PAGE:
Few of the names of these ancient craftsmen have survived to this day but, undoubtedly, one of the most famous and talented icon painters was Andrei Rublev, celebrated in Tarkovsky's famous film, in whose honour the Museum of Ancient Russian Art is named. Andrei Rublev lived and worked as a monk in the St Andronicus Monastery, and is also buried here.

 

Moscow, The Andrei Rublev Museum of Ancient Russian Art
Moscow, The Andrei Rublev Museum of Ancient Russian Art
Moscow, The Andrei Rublev Museum of Ancient Russian Art
Moscow, The Andrei Rublev Museum of Ancient Russian Art

This small but charming Cathedral was built in the 17th century on the north side of the square near the Resurrection Gate. It was built to commemorate the repulsion of Polish invaders, and in honor of the Virgin of Kazan icon. One of the most revered icons in Moscow, it has been connected more than once with the struggle to protect Russia from her enemies. In 1812, during the Napoleonic wars, a prayer service was conducted before the icon to plead for the safety of the country, and it was even attended by the great Russian commander, Field Marshal Mikhail Kutuzov.

 

The building is a cube topped with a cluster of domes and encircled by a gallery. In the north-west corner there is a bell-tower, and in the north-east the chapel of Averkiy Ierapolskiy. The Cathedral was restored between 1925 and 1933 by the great architect-restorer Pyotr Baranovsky. However, this did not stop the Soviet authorities from taking the decision in 1936 to have the Cathedral demolished.

 

Fortunately, thanks to Baranovsky, blueprints of the building survived, and in 1989 one of his former students, Oleg Zhurin, took charge of the project to rebuild the Cathedral. This was the first church to be rebuilt in post-communist Moscow. On 4 November 1990, Patriarch Aleksei II laid the first stone of the new building, and three years later the Cathedral was back in all its former glory.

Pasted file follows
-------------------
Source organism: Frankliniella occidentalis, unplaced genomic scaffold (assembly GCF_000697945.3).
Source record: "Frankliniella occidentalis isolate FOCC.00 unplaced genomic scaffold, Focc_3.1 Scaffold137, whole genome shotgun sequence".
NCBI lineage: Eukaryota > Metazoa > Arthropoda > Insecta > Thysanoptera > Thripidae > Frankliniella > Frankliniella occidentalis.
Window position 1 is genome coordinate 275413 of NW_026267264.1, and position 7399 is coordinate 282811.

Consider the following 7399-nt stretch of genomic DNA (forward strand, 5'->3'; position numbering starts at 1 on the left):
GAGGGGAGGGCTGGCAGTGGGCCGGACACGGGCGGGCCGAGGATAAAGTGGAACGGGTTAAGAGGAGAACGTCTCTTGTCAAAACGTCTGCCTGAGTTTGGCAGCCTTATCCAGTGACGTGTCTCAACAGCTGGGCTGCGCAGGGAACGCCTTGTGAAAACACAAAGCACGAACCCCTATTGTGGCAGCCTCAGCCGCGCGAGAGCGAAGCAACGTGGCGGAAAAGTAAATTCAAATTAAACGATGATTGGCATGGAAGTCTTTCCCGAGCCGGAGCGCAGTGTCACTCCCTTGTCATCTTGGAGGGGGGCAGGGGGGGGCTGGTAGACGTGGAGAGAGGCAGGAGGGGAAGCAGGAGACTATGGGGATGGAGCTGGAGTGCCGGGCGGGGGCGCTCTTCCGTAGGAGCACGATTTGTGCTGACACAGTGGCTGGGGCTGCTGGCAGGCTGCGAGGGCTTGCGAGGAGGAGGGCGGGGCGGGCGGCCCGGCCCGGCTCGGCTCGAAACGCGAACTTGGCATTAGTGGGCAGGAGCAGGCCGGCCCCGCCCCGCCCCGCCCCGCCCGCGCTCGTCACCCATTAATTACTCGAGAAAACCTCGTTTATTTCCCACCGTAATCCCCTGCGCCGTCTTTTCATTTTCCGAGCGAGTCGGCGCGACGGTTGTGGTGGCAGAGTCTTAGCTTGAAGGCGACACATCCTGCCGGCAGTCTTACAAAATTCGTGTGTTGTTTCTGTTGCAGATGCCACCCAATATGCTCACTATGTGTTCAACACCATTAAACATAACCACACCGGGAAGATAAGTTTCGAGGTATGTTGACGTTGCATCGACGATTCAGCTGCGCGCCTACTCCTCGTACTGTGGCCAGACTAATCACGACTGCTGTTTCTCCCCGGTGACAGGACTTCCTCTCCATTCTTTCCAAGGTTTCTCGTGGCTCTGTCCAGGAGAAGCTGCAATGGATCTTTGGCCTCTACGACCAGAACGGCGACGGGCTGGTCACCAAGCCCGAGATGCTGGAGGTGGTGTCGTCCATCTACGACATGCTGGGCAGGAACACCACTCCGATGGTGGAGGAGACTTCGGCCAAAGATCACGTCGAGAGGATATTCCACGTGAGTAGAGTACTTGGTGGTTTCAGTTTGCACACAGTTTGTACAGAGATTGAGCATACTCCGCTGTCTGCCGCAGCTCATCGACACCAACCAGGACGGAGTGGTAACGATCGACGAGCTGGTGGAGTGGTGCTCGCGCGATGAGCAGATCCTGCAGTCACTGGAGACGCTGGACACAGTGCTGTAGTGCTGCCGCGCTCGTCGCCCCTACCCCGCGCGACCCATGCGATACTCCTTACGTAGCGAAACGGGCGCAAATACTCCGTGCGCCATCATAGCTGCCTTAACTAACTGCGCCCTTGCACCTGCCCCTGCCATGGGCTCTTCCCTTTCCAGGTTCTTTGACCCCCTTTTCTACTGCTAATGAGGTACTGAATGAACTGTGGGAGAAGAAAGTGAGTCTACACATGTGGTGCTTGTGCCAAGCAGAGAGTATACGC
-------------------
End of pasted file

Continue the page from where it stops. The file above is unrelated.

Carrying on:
Founded in 1524 by Grand Duke Vasily III to celebrate the recapture of Smolensk from the Lithuanians, the Novodevichy Convent is one of the most beautiful sights in Moscow. It is particularly notable for its architectural harmony of which its position, on the banks of the Moskva River, allows excellent views. The convent is also famous for its New Cemetery, which became the most prestigious in the city in the last century and the final resting place for a number of great cultural and political figures, including Chekhov and Shostakovich.

 

The postcard loveliness belies the Convent's original function as one of the ring of fortresses that guarded the outskirts of the medieval city. Novedichy was positioned strategically to protect the main southern access road to the city at the point where it crossed the Moskva. The convent has enjoyed a prominent place throughout its history, in part as a repository for powerful and troublesome women, most famously the Regent Sophia, Peter the Great's half-sister, who did much to rebuild the convent in the 1680's before being confined here after the streltsy revolted in support of her in 1698. During Napoleon's invasion, the monastery weathered French efforts to blow it to pieces, thanks to some quick-thinking nuns who managed to extinguish the fuses on casks of gunpowder after the soldiers had fled. The convent also made notable appearances in 19th Century fiction, as the site of Pierre's proposed execution in War and Peace, and as the meeting place for Lyovin and Kitty in Anna Karenina (the Maiden Field, below the convent walls, was Moscow's most fashionable skating rink, frequented by Tolstoy).

 

After the Revolution, the Convent was turned into the Museum of the Emancipation of Women, but suffered less than many of its counterparts, and was one of the first to be returned to the Church in the patriotic fervor that followed victory in 1945. Nuns did not return here until 1994, however, and it is still much more of a tourist attraction than a working religious institution - for which we can only be grateful considering the wealth of treasures to be seen.

 

The Cathedral of Our Lady of Smolensk is the oldest, and the most important, building in the convent. It was built at the time of the Convent's founding, although its dazzling onion domes were added over a century later. The interior is also impressive, with glorious frescoes dating from 1684 and painted by Dmitry Grigorev of Yaroslavl. There is also a fine five-tiered iconostasis dating from the same period, but in fact brought from the Assumption Church in Pokrovka, which was destroyed by the Bolsheviks.